Heroes and Villains with Artist-in-Residence Matt MacFarland
Exhibition: Jan. 29-Feb. 8
Closing Reception: Thursday, Feb. 8 // 4-6 p.m.
Contemporary artist and cartoonist Matt MacFarland will work with fourth-graders, Middle School Art & Culture students and Upper School Studio Art students to produce latex masks from plaster molds inspired by Classical, Modern and contemporary portrait paintings. Each mask will be loosely based on the theory of the “archetypical figure” posited by Carl Jung in which universal, mythical characters reside within the collective unconscious of people all over the world.
Each of these projects takes our current political moment as a starting point and, through visual expression, seeks to imagine what new possibilities these traditional forms might hold.
About Matt MacFarland
Matt MacFarland received his MFA from Otis College of Art in 2003 and has been teaching ever since. He is a contemporary artist and cartoonist whose ongoing graphic narrative “Dark Pants” follows a mysterious pair of pants through Los Angeles as they impact the lives of whomever wears them. MacFarland has also compiled his 14-plus years of teaching experience into a self-published comic, “The Teaching Chronicles.” MacFarland enjoys introducing students to a wide spectrum of art materials and approaches, and he has a fundamental conviction that everyone is able to draw.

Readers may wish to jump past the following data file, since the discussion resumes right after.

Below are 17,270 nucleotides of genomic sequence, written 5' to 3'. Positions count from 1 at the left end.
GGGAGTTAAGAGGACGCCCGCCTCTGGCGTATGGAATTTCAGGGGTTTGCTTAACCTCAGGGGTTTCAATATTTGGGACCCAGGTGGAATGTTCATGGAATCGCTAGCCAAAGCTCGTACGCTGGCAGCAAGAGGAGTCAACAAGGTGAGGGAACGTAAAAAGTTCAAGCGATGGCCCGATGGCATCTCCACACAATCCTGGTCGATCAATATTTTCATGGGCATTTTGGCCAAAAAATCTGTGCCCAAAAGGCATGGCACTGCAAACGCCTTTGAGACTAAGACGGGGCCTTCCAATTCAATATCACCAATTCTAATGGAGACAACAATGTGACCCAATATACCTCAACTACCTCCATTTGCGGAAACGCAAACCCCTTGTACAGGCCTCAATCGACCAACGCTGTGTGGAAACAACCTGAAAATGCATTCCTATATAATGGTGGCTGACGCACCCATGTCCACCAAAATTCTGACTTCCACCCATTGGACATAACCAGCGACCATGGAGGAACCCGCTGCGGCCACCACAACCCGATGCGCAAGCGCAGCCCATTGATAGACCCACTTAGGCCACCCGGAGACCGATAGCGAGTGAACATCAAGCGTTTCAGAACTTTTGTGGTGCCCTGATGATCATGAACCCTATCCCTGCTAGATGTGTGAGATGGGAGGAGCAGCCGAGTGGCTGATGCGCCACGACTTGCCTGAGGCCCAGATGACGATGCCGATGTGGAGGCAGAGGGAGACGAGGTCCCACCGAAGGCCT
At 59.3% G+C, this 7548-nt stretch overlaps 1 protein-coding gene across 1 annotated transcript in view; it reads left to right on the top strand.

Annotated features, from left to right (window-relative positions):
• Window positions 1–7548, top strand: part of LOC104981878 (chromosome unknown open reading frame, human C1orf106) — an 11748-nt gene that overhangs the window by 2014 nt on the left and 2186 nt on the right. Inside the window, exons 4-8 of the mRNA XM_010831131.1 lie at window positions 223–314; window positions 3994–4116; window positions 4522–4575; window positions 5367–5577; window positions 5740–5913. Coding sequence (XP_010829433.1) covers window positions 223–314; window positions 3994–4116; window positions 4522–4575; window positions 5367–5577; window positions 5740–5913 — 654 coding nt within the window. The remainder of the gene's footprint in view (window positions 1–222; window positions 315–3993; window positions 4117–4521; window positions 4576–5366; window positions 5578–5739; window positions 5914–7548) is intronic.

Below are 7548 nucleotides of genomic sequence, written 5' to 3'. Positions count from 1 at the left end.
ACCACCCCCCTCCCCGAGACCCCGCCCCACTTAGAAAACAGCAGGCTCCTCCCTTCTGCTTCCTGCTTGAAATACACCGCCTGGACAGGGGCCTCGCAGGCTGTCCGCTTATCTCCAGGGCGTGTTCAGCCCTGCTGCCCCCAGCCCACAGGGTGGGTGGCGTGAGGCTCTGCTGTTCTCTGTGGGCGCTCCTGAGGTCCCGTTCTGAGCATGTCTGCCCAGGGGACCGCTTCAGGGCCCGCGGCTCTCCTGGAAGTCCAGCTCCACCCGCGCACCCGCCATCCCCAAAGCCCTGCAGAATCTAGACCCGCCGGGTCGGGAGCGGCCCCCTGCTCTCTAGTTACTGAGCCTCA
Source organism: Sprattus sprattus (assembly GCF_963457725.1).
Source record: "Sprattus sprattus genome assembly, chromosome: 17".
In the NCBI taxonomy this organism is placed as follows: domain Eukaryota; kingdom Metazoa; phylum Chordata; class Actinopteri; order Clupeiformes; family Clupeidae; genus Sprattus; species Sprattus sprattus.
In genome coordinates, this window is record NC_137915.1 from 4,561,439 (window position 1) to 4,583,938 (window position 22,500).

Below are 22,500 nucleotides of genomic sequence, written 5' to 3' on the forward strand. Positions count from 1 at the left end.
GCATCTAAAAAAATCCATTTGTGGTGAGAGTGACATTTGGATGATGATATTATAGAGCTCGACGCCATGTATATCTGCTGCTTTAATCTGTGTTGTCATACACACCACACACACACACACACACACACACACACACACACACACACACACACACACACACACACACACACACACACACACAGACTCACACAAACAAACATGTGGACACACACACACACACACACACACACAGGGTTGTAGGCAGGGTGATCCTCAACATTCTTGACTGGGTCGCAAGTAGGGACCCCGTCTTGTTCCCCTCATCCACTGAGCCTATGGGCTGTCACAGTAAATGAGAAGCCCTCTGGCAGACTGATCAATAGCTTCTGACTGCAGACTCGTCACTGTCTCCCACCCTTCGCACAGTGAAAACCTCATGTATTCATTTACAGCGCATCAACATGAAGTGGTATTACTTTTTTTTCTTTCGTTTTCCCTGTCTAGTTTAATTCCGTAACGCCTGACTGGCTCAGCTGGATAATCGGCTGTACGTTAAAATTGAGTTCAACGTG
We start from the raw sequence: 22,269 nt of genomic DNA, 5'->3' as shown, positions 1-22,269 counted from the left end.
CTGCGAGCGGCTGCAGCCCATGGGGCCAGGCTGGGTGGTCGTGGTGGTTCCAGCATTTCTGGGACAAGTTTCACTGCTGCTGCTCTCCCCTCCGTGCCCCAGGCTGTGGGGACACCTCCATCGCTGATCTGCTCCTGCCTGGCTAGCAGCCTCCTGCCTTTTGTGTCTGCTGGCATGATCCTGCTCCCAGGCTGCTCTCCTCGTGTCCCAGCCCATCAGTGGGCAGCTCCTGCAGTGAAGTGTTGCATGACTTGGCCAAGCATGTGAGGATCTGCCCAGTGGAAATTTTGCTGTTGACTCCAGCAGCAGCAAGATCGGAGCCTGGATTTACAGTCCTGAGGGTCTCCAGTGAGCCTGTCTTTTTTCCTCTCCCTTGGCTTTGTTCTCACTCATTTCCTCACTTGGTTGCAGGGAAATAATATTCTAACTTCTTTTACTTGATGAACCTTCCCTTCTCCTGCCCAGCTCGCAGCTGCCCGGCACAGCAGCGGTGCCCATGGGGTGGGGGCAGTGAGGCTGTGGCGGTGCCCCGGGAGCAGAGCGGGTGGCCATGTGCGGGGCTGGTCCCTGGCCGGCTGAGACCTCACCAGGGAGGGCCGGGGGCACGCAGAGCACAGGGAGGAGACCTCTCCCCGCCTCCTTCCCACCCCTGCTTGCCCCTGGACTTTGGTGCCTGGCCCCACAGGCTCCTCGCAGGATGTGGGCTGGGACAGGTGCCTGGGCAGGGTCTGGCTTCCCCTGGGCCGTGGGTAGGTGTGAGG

MacFarland has long been fascinated by the tension between 2-D and 3-D artwork and enjoys exploring the space between them in his own work. For this project, the artist combines his love for monster masks, portraiture and caricature. With Jung’s 12 archetypes as the springboard and the expert guidance and skills of Crossroads students, the artist will attempt to replicate, in the form of latex masks, famous faces depicted in Classical and contemporary portrait paintings.
His work has been profiled in the Los Angeles Times, Comics Bulletin, Comics Grinder, Artillery and X-TRA art journal. His artwork has been featured at such venues as 356 Mission, the Vincent Price Art Museum, Armory Center for the Arts, and Torrance Art Museum. He has never said no to a free sandwich.
For more information, visit www.mattiemac.com.